N2 - In previous reports, an E45K mutation in reduced folate carrier (RFC1) resulted in marked substrate-specific changes in folate binding and the induction of an obligatory inorganic anion requirement for carrier function. In this study, site-directed mutagenesis was employed to further characterize the role of glutamate-45 in carrier function by replacement with glutamine, arginine, aspartate, leucine, or tryptophan followed by tranfection of the mutated cDNAs into the MTX(r)A line, which lacks a functional endogenous carrier. Alterations in transport function with amino acid substitutions at this residue were not charge related. Hence, E45Q, E45R, and E45K all 1) increased carrier affinity for 5-formyltetrahydrofolate ~4-fold, 2) increased affinity for folic acid ~6- to 10-fold, 3) did not change affinity for 5-methyltetrahydrofolate, and 4) except for E45R decreased affinity for methotrexate (2- to 3-fold). In contrast, mutations E45D, E45L, and E45W generally reduced affinity for all these folates except for folic acid. Finally, chloride-dependent influx was only noted in the E45R mutant. These data further substantiate the important role that glutamate-45 plays in the selectivity of binding of folates to RFC1 and establish that it is the addition of a positive charge at this site and not the loss of a negative charge that results in the induced anion dependence. These and other studies indicate that mutations in the first transmembrane domain can have a markedly selective impact on the affinity of RFC1 for folate compounds and in particularly a highly salutary effect on binding of the oxidized folate, folic acid.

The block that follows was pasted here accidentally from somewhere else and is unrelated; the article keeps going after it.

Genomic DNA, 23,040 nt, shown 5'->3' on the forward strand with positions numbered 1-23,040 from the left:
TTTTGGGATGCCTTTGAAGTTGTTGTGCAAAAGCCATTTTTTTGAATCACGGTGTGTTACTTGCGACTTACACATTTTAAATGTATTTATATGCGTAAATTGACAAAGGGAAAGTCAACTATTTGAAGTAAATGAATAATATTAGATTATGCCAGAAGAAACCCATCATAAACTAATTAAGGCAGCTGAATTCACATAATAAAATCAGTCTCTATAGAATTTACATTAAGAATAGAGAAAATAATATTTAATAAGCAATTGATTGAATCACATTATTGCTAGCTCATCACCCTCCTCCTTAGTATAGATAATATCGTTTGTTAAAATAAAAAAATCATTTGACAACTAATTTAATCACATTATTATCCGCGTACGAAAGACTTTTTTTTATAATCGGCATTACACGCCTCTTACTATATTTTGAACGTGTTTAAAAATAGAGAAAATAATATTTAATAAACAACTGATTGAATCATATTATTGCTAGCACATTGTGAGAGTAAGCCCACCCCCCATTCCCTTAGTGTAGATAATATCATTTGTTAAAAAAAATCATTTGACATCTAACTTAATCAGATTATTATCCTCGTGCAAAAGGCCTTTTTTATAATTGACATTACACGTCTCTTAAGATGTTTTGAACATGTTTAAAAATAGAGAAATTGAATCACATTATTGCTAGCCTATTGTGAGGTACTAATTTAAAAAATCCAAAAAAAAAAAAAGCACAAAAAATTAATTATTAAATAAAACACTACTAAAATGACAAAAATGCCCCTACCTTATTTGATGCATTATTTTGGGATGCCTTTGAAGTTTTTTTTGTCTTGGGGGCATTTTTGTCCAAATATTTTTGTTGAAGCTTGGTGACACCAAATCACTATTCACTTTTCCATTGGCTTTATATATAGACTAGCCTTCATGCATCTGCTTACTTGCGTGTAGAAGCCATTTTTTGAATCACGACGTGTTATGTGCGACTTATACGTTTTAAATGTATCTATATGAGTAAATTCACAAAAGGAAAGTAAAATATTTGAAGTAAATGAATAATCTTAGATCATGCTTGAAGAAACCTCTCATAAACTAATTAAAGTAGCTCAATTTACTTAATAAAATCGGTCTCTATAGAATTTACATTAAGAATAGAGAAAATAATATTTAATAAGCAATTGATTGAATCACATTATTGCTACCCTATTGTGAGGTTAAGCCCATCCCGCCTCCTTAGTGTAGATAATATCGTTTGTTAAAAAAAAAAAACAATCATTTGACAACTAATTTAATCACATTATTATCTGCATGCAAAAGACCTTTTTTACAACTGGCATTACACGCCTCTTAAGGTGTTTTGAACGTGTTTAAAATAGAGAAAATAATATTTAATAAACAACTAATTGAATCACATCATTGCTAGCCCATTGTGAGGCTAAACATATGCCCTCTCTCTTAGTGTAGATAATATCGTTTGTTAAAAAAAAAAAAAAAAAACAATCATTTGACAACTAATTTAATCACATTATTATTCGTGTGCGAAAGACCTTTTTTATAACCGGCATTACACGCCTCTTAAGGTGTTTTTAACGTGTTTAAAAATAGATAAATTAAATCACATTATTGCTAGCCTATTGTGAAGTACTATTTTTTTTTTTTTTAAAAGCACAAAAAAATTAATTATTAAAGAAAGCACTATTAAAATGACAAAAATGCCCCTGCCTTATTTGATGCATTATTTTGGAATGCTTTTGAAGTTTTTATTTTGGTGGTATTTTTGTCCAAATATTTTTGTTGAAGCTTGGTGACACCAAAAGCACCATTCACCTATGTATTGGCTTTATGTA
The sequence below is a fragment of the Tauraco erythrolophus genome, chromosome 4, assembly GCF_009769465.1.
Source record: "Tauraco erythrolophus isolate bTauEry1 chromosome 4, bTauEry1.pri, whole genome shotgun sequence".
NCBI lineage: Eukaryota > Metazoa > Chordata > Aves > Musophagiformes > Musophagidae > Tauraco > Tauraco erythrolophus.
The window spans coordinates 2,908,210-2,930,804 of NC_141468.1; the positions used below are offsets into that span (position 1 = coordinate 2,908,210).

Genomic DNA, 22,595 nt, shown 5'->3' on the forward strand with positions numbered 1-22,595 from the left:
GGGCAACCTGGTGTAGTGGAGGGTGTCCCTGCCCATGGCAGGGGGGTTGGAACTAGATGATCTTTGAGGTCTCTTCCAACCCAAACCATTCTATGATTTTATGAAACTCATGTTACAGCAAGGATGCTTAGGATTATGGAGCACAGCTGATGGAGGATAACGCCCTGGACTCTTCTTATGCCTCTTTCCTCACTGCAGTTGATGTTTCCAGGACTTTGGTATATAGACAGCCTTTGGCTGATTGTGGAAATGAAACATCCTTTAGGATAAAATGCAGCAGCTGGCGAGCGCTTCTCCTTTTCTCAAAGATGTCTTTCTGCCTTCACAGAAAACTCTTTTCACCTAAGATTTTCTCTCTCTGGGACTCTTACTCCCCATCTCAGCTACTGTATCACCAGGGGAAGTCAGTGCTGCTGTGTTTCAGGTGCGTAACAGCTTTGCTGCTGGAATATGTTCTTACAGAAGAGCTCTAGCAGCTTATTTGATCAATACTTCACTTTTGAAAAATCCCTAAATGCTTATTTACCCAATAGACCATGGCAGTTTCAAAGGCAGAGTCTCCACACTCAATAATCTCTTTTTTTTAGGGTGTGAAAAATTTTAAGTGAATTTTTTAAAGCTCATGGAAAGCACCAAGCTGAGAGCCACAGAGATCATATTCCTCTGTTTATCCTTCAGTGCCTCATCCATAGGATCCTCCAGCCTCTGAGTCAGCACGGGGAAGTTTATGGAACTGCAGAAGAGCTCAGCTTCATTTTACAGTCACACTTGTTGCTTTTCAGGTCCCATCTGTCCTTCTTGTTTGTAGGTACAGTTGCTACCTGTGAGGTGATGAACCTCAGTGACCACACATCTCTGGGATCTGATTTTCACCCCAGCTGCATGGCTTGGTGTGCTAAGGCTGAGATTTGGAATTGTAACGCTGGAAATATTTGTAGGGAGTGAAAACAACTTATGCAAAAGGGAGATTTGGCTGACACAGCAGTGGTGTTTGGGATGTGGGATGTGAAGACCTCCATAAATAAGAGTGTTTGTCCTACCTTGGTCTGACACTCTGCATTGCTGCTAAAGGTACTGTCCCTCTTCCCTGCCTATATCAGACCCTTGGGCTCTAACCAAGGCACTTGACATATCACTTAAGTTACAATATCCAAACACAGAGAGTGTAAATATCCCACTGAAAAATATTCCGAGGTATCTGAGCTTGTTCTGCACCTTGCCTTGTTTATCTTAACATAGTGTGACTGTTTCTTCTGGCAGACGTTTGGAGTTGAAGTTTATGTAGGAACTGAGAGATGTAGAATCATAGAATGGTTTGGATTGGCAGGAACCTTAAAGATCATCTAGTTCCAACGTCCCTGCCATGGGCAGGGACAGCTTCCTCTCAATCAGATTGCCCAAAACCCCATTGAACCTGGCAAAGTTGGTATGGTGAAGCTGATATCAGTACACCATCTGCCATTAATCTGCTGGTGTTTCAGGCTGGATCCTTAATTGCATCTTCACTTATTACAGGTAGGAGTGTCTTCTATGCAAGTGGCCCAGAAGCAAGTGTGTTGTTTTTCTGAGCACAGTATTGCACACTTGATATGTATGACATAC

AB - In previous reports, an E45K mutation in reduced folate carrier (RFC1) resulted in marked substrate-specific changes in folate binding and the induction of an obligatory inorganic anion requirement for carrier function. In this study, site-directed mutagenesis was employed to further characterize the role of glutamate-45 in carrier function by replacement with glutamine, arginine, aspartate, leucine, or tryptophan followed by tranfection of the mutated cDNAs into the MTX(r)A line, which lacks a functional endogenous carrier. Alterations in transport function with amino acid substitutions at this residue were not charge related. Hence, E45Q, E45R, and E45K all 1) increased carrier affinity for 5-formyltetrahydrofolate ~4-fold, 2) increased affinity for folic acid ~6- to 10-fold, 3) did not change affinity for 5-methyltetrahydrofolate, and 4) except for E45R decreased affinity for methotrexate (2- to 3-fold). In contrast, mutations E45D, E45L, and E45W generally reduced affinity for all these folates except for folic acid. Finally, chloride-dependent influx was only noted in the E45R mutant. These data further substantiate the important role that glutamate-45 plays in the selectivity of binding of folates to RFC1 and establish that it is the addition of a positive charge at this site and not the loss of a negative charge that results in the induced anion dependence. These and other studies indicate that mutations in the first transmembrane domain can have a markedly selective impact on the affinity of RFC1 for folate compounds and in particularly a highly salutary effect on binding of the oxidized folate, folic acid.